Jonathan Pennington


Thank you, David, hopefully, we’ll get a lot of gasps today. That’s basically my goal in life–so that’s good. Actually, I did have the opportunity to present a paper at ETS last year that’s related to a book I’m working on: the Sermon on the Mount, human flourishing, and virtue ethics. This paper is a bit of an evolution from that in the sense that it’s a slightly different approach, but it has a lot of overlap with that ETS paper–so it is a slightly different animal. Let’s begin, I trust you have a handout there.

First, the question: what do all humans want? When we consider the great diversity of cultures both today and across time, it seems pretty unlikely that we’d be able to come up with one thing that everyone really wants. When we take into account the massive differences between individuals and all our personalities and our occupations–from artists, engineers, to priests, to governors, to peasants, to restauranteurs–it would appear impossible of a task to solve the question of what all humans want. I mean Mel Gibson couldn’t even solve it with what all women want–if you remember that movies from some time ago. Across genders, across society, it’s pretty hard to imagine there’d be one thing. Rather, there are a lot of [contenders]–you know–potentially conflicting answers: wealth, security, relationships, meaningful work, connection to the divine, fame, to see one’s children’s children thrive, peace, health, to name a few. All these are fair contenders, I think.

There is something that has been understood and should be understood as really the universal of what all humans want, and we might sum it up with the word “happiness”. All humans want happiness.But despite this great diversity and all these potential answers, I want to suggest that there is something that has been understood and should be understood as really the universal of what all humans want, and we might sum it up with the word “happiness”. All humans want happiness. Now, happiness though–here–means not the mere description of an emotional state of non-sadness, but the fuller, richer notion of the English sense of this–and and some other languages’ sense of us as well–of flourishing. Flourishing physically, emotionally, spiritually, psychologically–happiness or human flourishing does not necessarily mean always having all one’s desires and needs met. For example–and I think many of us could note the experiential wisdom–happiness and flourishing is often found in the midst more of seeking to attain desires even than having them all met at times, as the old proverb has it: “it’s not the kill but the thrill of the chase”, as many of us have experienced.

Nor can happiness or flourishing be reduced–as it often has become in modern, Western civilization–to the individual’s pleasure experience, subjectively. There’s a whole world of leadership books and popular philosophy books that use happiness just, and even define it explicitly, as one’s personal subjective happiness. Rather, happiness, or flourishing, I’d suggest to you, is the great and universal desire for life in its fullness and robustness that has always driven the human species.

So the great question and–I think–answer of ancient philosophy is this: a strong line of evidence that this–what I’m suggesting: that flourishing is driving it–actually comes from looking at ancient philosophy of all sorts.

Ancient philosophers dealt with many things including the nature of being, cosmology, knowledge, but sooner or later, most every philosopher eventually would turn his or her eye to the question of “the good” and how can one achieve it–both together in society and individually, whether it be politics, or education, or religion, or interpersonal relationships or commerce–how one is to conduct oneself in each of these respects is and should be motivated, according to most ancient philosophers, by what we discern will result in the true and full human flourishing. The focus of ancient philosophers was defining the well lived-life, and many of them called this eudaimonia. You can see that word there [referencing the handout], which we can–and most of the time today do, translate that Greek word now as “flourishing”.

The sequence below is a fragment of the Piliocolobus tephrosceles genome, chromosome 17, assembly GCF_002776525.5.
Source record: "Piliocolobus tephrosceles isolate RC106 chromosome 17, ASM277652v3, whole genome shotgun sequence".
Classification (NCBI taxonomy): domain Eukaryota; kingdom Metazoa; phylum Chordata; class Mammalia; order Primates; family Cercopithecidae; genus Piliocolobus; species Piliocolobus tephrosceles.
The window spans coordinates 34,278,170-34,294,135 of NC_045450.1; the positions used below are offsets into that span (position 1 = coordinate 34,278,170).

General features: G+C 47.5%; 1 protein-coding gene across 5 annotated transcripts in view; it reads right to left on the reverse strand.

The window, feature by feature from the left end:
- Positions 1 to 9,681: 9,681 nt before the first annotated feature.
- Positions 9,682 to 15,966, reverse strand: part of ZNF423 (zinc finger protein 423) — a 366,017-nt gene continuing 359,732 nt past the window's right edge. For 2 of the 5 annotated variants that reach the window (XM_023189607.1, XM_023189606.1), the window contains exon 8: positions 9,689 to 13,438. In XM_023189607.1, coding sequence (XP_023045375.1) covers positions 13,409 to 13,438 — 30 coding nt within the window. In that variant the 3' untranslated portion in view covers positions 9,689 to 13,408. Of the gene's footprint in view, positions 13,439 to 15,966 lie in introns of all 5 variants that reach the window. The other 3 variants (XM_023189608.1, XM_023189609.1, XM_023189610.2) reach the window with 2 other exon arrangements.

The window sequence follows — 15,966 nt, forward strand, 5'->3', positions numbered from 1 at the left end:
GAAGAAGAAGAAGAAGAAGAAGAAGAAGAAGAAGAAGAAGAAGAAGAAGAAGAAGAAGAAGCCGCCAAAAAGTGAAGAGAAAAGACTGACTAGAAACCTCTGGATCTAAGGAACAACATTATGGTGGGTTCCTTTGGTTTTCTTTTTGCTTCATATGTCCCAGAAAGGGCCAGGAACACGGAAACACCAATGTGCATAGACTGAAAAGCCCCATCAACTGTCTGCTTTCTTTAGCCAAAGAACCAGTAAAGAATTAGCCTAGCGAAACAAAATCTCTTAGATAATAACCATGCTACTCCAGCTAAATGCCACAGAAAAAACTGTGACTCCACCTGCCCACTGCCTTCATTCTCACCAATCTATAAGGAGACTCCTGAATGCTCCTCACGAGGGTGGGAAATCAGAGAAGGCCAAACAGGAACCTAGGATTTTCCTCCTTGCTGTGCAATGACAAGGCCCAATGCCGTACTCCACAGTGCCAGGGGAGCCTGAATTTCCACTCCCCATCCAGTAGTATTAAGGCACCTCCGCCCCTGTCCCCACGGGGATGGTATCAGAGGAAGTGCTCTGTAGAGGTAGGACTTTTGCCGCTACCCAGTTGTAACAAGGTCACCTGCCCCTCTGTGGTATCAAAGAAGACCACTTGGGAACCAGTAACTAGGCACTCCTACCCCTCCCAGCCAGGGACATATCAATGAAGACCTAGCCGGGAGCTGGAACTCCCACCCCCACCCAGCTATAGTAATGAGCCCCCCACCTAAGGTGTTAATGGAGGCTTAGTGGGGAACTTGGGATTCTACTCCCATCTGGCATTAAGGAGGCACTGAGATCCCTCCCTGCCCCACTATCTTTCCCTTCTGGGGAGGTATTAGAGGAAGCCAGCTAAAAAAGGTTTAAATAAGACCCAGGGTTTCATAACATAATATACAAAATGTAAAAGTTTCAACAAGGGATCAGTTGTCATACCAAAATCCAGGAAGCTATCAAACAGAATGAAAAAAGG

The focus of ancient philosophers was defining the well lived-life, and many of them called this eudaimonia.The focus on eudaimonia or flourishing is found throughout the many and varied forms of a lot of Greek philosophy, for example, Etoicism, and later Epicureanism, Neoplatonism, Aristotelianism. Even though these each have, at times, radically different visions of how we are to be in the world what is consistent underneath them is this drive for flourishing. The Stoics, for example, would answer that because of the fickleness and unpredictability of the world and its circumstances that only the fool would tie his or her happiness or true flourishing to anything that is related to emotions. This is one of the big issues in ancient philosophies: what’s the role of emotions in virtue.

The stoic sage is an ideal person, as Ellen Charry says, so in control of her impulses and bodily needs that he or she can remain unperturbed whatever may befall them. Unlike Aristotle, the Stoics believed that virtue and eudaimonia were not a function of one circumstances or fortune. One could flourish–there is the famous debate on this–even on the torture rack. You could be flourishing if you weren’t controlled by emotions. Now that approach to flourishing has actually come down to us, hasn’t it? Not so much in a philosophical school–you don’t meet a lot of actual Stoics–but in the vestige of this adjective–this lowercase “s”–isn’t it of stoic, meaning someone who sort of non-emotional. That’s where it comes from. It comes from this discussion of how do you get human flourishing, and that’s one of the views on it: not be emotional.